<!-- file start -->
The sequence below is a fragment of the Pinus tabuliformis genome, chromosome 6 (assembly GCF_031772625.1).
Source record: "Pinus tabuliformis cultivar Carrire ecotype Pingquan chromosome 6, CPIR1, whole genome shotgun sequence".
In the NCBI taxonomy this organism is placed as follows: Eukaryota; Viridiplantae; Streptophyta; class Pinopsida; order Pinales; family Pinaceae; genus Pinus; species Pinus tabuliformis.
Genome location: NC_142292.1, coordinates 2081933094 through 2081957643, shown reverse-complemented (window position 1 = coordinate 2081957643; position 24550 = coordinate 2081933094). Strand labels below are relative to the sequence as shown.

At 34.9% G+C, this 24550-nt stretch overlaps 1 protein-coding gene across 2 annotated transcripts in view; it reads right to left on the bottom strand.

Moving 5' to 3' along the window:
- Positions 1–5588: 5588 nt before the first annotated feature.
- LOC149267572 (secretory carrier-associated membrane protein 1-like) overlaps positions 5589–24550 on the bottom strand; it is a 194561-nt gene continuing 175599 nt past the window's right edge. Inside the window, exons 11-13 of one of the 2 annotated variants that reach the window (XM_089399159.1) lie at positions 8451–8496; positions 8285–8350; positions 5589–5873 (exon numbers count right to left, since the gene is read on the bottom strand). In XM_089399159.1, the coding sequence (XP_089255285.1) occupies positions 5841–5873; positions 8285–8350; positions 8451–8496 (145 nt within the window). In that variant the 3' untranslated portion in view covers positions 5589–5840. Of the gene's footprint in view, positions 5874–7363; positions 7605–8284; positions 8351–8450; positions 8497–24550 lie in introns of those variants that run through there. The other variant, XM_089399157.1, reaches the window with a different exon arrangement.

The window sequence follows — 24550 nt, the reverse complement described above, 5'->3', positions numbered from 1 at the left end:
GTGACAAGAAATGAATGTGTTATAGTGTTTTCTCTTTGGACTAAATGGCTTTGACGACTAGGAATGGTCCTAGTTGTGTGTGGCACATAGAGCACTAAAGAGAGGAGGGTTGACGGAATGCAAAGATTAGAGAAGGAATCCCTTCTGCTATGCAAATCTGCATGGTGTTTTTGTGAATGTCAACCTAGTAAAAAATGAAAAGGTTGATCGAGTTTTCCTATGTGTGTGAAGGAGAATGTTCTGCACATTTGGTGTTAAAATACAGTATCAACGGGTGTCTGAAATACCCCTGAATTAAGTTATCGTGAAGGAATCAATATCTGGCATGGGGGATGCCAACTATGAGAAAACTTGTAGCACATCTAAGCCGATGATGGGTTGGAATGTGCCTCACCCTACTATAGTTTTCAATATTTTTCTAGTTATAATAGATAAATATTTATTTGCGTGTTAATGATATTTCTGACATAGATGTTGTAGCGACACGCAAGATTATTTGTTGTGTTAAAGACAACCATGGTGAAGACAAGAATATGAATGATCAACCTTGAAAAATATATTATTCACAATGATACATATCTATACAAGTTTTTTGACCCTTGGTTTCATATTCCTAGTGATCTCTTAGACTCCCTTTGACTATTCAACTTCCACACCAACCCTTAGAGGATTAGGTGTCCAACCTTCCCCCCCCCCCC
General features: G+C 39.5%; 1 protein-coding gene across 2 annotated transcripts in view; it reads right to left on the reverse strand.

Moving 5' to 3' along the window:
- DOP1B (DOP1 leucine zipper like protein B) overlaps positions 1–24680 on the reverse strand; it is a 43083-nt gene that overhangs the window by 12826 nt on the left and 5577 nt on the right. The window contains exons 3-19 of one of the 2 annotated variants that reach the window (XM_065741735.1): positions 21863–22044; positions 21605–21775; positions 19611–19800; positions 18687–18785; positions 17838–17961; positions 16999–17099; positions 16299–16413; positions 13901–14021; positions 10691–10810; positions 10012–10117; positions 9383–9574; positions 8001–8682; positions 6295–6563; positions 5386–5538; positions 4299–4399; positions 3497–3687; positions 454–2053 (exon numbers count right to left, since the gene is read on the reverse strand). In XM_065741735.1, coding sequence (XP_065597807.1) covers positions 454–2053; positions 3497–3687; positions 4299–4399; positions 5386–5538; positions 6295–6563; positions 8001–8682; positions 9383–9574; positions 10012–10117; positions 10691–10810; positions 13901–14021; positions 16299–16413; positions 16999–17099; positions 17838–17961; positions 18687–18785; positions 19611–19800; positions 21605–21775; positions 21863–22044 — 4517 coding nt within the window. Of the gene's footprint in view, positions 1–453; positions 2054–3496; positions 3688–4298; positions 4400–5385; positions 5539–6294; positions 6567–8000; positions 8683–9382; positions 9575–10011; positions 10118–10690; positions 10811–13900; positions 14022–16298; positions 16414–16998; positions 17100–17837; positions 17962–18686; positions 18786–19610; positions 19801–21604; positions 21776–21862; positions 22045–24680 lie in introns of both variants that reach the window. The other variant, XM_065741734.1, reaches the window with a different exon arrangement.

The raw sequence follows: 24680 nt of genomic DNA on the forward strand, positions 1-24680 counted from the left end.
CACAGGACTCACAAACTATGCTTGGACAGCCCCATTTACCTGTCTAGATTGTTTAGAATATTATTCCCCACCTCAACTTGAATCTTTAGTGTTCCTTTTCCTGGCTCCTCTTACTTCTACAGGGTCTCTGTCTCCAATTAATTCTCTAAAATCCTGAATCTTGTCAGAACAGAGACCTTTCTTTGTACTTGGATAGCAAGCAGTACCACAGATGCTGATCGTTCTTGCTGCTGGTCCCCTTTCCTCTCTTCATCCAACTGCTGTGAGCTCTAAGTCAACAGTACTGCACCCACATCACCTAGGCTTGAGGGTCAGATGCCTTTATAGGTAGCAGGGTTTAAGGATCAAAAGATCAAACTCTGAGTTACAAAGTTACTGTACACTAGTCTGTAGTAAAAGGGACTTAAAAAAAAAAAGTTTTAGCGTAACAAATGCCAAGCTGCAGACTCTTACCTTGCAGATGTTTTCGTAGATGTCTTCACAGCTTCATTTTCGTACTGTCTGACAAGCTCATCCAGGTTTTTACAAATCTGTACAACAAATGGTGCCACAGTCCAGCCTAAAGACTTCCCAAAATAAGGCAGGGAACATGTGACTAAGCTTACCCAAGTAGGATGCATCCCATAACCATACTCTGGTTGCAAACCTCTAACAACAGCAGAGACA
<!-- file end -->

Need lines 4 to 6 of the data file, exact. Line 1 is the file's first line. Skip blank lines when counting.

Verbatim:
Genome location: NC_142292.1, coordinates 2081933094 through 2081957643, shown reverse-complemented (window position 1 = coordinate 2081957643; position 24550 = coordinate 2081933094). Strand labels below are relative to the sequence as shown.

At 34.9% G+C, this 24550-nt stretch overlaps 1 protein-coding gene across 2 annotated transcripts in view; it reads right to left on the bottom strand.

Moving 5' to 3' along the window: